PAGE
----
On the 21st of July, European leaders finally reached an agreement on a €750 billion plan to rebuild the economies of member states most affected by the pandemic.
Basically, the “Next Generation EU” fund authorises the European Commission to borrow in the capital markets on behalf of the European Union. This was achieved after four days of summit talks, where the so-called “Frugal Four” of Austria, Denmark, Netherlands and Sweden opposed the distribution of funding for countries such as Italy, in the absence of adequate economic reform to accompany the financing.
Essentially, the Recovery Fund could have been launched much earlier. But Italy, especially the opposition, was reluctant to accept the presence of Bruxelles in this deal, taking an anti-European stance. Salvini’s League, and also at the beginning Meloni’s Brother of Italy, were afraid of the “intrusion” of the Commission in Italy’s national economic agenda. Negotiations were also hindered by the frugal Netherlands, which was skeptical of Italian economic credibility and of Rome’s ability to manage funds. As an Italian, I personally feel that Dutch prime minister Mark Rutte was right, and that his country’s doubts were more than legitimate.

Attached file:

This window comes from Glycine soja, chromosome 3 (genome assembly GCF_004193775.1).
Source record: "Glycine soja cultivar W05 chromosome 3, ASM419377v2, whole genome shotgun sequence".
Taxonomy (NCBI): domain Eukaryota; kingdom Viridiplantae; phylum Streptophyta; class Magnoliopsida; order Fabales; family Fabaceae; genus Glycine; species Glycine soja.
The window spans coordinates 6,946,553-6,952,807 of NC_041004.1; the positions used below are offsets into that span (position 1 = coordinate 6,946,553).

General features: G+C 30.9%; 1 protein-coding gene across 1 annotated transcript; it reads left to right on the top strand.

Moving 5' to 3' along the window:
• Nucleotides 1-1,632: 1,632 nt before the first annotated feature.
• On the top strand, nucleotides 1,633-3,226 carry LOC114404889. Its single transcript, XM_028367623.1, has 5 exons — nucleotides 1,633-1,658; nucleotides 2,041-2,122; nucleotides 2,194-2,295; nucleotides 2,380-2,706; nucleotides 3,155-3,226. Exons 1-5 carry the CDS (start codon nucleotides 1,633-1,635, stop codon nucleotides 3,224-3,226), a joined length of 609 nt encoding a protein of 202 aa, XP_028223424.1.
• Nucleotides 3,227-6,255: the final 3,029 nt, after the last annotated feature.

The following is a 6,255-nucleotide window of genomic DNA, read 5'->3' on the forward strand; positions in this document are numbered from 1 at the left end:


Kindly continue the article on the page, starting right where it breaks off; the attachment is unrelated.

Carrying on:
Nevertheless, the agreement was reached, providing for a solution of control that satisfies the Dutch desire for supervision of certain countries, like Italy. The mechanism will permit national governments to stop Brussels’ financial transfers to a country for a maximum of three months, by demanding a review of the signed commitments and obligations by the European leaders. The final decision will be reserved to the EU commission.
An agreement was also reached on the 2021-2027 multiannual financial framework (MFF), setting a budget of 1.074 trillion euros.
From Rome’s perspective, after being a primary reason for the project having been previously stalled, the pact was sealed with a moral victory for Italian Prime Minister Giuseppe Conte. After Conte had been roundly criticized by the opposition, he managed to secure for Italy a full 28% of the total funding, or 209 billion euros.
Repayment for the EU debt will start from 2028. This agreement, modified from the previous proposal made by Ursula Von der Leyden and the European Commission, has a different balance of grants and loans. The first proposal included 500 billion euros in grants, while the agreement reached this week has a lower proportion of grants: “just” 390 billion euros, with 360 billion euros in loans.
Want to know more about the EU Recovery Fund? Read here: https://newscoop.com/the-eu-recovery-fund-uniting-and-dividing-europe/